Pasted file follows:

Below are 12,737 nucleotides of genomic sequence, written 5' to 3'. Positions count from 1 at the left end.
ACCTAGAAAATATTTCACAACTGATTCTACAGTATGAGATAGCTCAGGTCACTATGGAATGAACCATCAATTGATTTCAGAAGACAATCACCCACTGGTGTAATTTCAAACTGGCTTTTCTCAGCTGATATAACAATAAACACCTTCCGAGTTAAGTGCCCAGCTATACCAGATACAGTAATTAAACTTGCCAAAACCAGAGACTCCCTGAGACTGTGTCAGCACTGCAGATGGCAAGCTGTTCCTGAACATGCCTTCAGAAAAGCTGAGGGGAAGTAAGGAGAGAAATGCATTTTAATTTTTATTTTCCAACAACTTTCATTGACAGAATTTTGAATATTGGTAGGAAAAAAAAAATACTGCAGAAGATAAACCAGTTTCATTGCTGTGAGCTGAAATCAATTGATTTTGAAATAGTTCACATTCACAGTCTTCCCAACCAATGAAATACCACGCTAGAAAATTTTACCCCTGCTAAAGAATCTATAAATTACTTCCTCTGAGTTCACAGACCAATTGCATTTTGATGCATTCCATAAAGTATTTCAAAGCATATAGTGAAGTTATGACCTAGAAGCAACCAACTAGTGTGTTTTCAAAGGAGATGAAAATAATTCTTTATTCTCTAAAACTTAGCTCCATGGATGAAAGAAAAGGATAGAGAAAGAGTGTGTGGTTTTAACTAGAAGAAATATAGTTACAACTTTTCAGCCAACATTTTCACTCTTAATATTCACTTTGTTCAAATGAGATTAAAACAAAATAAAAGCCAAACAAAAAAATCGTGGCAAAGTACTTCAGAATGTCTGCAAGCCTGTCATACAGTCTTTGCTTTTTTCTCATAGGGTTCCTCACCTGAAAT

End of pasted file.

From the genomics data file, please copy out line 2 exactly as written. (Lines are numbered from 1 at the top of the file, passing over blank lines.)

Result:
ACCTAGAAAATATTTCACAACTGATTCTACAGTATGAGATAGCTCAGGTCACTATGGAATGAACCATCAATTGATTTCAGAAGACAATCACCCACTGGTGTAATTTCAAACTGGCTTTTCTCAGCTGATATAACAATAAACACCTTCCGAGTTAAGTGCCCAGCTATACCAGATACAGTAATTAAACTTGCCAAAACCAGAGACTCCCTGAGACTGTGTCAGCACTGCAGATGGCAAGCTGTTCCTGAACATGCCTTCAGAAAAGCTGAGGGGAAGTAAGGAGAGAAATGCATTTTAATTTTTATTTTCCAACAACTTTCATTGACAGAATTTTGAATATTGGTAGGAAAAAAAAAATACTGCAGAAGATAAACCAGTTTCATTGCTGTGAGCTGAAATCAATTGATTTTGAAATAGTTCACATTCACAGTCTTCCCAACCAATGAAATACCACGCTAGAAAATTTTACCCCTGCTAAAGAATCTATAAATTACTTCCTCTGAGTTCACAGACCAATTGCATTTTGATGCATTCCATAAAGTATTTCAAAGCATATAGTGAAGTTATGACCTAGAAGCAACCAACTAGTGTGTTTTCAAAGGAGATGAAAATAATTCTTTATTCTCTAAAACTTAGCTCCATGGATGAAAGAAAAGGATAGAGAAAGAGTGTGTGGTTTTAACTAGAAGAAATATAGTTACAACTTTTCAGCCAACATTTTCACTCTTAATATTCACTTTGTTCAAATGAGATTAAAACAAAATAAAAGCCAAACAAAAAAATCGTGGCAAAGTACTTCAGAATGTCTGCAAGCCTGTCATACAGTCTTTGCTTTTTTCTCATAGGGTTCCTCACCTGAAAT